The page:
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Now read the story and answer the questions that follow.




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We were a fashionable and highly cultured party. We had on our best clothes, and we talked pretty, and were very happy – all except two young fellows, students, just returned from Germany, commonplace young men, who seemed restless and uncomfortable, as they found the proceedings slow. The truth was, we were too clever for them. Our brilliant but polished conversation, and our high-class tastes, were beyond them. They were out of place, among us. They never ought to have been there at all. Everybody agreed upon that, later on.

We played morceaux from the old German masters. We discussed philosophy and ethics. We flirted with graceful dignity. We were even humourous – in a high-class way.

Somebody recited a French poem after supper, and we said it was beautiful; and then a lady sang a sentimental ballad in Spanish, and it made one or two of us weep – it was so pathetic.

And then those two young men got up, and asked us if we had ever heard Herr Slossen Boschen (who had just arrived, and was then down in the supper-room) sing his great German comic song.

None of us had heard it, that we could remember.

The young men said it was the funniest song that had ever been written, and that, if we liked, they would get Herr Slossen Boschen, whom they knew very well, to sing it. They said it was so funny that, when Herr Slossen Boschen had sung it once before the German Emperor, he (the German Emperor) had had to be carried off to bed.

They said nobody could sing it like Herr Slossen Boschen; he was so intensely serious all through it that you might fancy he was reciting a tragedy, and that, of course, made it all the funnier. They said he never once suggested by his tone or manner that he was singing anything funny – that would spoil it.

We said we yearned to her it, that we wanted a good laugh, and they went downstairs and, and fetched Herr Slossen Boschen.

He appeared to be quite pleased to sing it, for he came up at once, and sat down to the piano without another word.

“Oh, it will amuse you. You will laugh,” whispered the two young men as they passed through the room, and took up an obtrusive position behind the Professor’s back.

Herr Slossen Boschen accompanied himself. The prelude did not suggest a comic song exactly. It was a weird, soulful air. It quite made one’s flesh creep; but we murmurmed to one another that it was the German method, and prepared to enjoy it.



I don’t understand German myself. I learned it at school but forgot every word of it two years after I had left, and have felt much better ever since. Still, I didn’t want the people there to guess my ignorance; so I hit upon what I thought to be rather a good idea. I kept my eye on the two young students, and followed them. When they tittered, I tittered; when they roared, I roared; and I also threw in a little snigger all by myself now and then, as if I had seen a bit of humour that had escaped the others. I considered this particularly artful on my part.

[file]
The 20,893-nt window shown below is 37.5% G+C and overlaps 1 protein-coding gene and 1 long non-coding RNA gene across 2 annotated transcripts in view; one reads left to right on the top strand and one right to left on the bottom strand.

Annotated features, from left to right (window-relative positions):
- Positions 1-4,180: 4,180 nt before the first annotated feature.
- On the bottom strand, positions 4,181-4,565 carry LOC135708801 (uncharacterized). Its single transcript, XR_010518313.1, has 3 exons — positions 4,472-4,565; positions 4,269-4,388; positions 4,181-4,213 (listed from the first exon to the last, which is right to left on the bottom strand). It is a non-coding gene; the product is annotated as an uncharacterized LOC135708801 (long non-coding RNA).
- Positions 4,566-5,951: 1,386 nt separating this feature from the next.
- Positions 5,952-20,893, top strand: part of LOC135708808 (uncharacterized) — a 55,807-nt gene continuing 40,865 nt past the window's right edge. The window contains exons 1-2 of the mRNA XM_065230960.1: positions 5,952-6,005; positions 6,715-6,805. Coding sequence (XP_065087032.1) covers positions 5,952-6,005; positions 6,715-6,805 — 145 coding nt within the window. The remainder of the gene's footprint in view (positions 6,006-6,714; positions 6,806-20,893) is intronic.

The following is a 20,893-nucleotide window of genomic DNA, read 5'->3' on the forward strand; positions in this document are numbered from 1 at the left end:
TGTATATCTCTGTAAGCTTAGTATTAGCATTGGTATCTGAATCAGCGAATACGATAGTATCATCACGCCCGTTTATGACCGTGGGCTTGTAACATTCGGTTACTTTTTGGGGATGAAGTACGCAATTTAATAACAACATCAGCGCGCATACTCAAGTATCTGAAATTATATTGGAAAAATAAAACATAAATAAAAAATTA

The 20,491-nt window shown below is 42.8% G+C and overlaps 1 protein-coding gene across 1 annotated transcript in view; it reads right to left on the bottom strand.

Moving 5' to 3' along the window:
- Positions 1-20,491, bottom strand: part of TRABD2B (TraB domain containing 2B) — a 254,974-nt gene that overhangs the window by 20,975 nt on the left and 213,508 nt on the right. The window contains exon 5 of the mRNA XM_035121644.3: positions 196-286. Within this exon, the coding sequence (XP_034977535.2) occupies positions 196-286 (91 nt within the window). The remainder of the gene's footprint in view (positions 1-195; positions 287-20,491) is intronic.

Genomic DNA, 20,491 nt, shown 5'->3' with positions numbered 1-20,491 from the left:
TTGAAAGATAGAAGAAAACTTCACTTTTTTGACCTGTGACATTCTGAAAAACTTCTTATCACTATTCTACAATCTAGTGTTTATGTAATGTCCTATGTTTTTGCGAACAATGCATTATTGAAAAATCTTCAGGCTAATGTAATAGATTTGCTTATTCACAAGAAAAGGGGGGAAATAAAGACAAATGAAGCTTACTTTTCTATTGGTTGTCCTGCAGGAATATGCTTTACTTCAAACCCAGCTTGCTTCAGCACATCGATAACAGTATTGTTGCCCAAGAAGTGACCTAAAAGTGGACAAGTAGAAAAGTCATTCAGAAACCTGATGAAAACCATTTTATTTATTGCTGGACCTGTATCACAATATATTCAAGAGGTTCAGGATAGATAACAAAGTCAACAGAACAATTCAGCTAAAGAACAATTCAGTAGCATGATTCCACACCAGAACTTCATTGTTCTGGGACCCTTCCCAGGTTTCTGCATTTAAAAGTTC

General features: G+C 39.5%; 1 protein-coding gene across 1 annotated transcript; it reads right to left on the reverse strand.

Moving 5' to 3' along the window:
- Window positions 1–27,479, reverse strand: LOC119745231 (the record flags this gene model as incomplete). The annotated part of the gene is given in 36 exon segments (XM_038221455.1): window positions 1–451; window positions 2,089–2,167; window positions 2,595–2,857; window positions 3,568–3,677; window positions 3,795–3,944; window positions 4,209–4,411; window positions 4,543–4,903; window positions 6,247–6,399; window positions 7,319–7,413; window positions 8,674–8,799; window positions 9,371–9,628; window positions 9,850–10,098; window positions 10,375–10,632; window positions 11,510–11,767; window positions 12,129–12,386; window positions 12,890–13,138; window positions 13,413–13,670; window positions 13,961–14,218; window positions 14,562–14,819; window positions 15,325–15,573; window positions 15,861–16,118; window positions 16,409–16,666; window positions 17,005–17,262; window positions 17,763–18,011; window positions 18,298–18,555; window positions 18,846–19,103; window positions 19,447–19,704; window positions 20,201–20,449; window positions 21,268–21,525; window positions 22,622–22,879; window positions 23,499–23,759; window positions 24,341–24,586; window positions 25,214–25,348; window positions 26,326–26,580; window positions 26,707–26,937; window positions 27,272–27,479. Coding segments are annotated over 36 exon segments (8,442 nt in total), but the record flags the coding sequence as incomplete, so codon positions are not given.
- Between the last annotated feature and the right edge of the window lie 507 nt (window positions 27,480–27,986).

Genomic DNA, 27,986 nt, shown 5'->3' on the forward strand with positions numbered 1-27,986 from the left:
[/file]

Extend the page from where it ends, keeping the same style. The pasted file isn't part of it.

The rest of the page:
I noticed, as the song progressed, that a good many other people seemed to have their eyes fixed on the two young men, as well as myself.

These other people also tittered when the young men tittered, and roared when they young men roared; and as the young men tittered and roared and exploded with laughter pretty continuously all through the song, it went exceedingly well.



And yet that German Profesor did not seem happy. At first, when we began to laugh the expression of his face was one of intense surprise, as if laughter were the very last thing he had expected to be greeted with. (…) As we continued to laugh, his surprise gave way to an air of annoyance and indignation, and he scowled fiercely round upon us all (except upon the two young men who, being behind him, he could not see). Than sent us into convulsions. We told each other that it would be the death of us, this song. The words alone, we said, were enough to send us into fits, but added to his mock seriousness – oh, it was too much!

(…) He finished amid a perfect shriek of laughter. We said it was the funniest thing we had ever heard in all our lives. And we asked the Professor who he didn’t translate the song into English, so that the common people could understand it, and hear what a real comic song was like.

Then Herr Slossen Boschen got up and went on awful. He swore at us in German (which I should judge to be a singularly effective language for that purpose), and he danced, and shook his fists, and called us all the English he knew. He said he had never been so insulted in all his life.

It appeared that the song was not a comic song at all. (…) It was something very sad, I know. Herr Slossen Boschen said he had sung it once before the German Emperor, and he (the German Emperor) had sobbed like a little child. He (Herr Boschen) said it was generally acknowledged to be one of the most tragic and pathetic songs in the German language.

(…)That was the end of that party. I never saw a party break up so quietly, and with so littlefuss.

(…) I have never taken much interest in German songs since then.

 

From “Three Men in a Boat”

 


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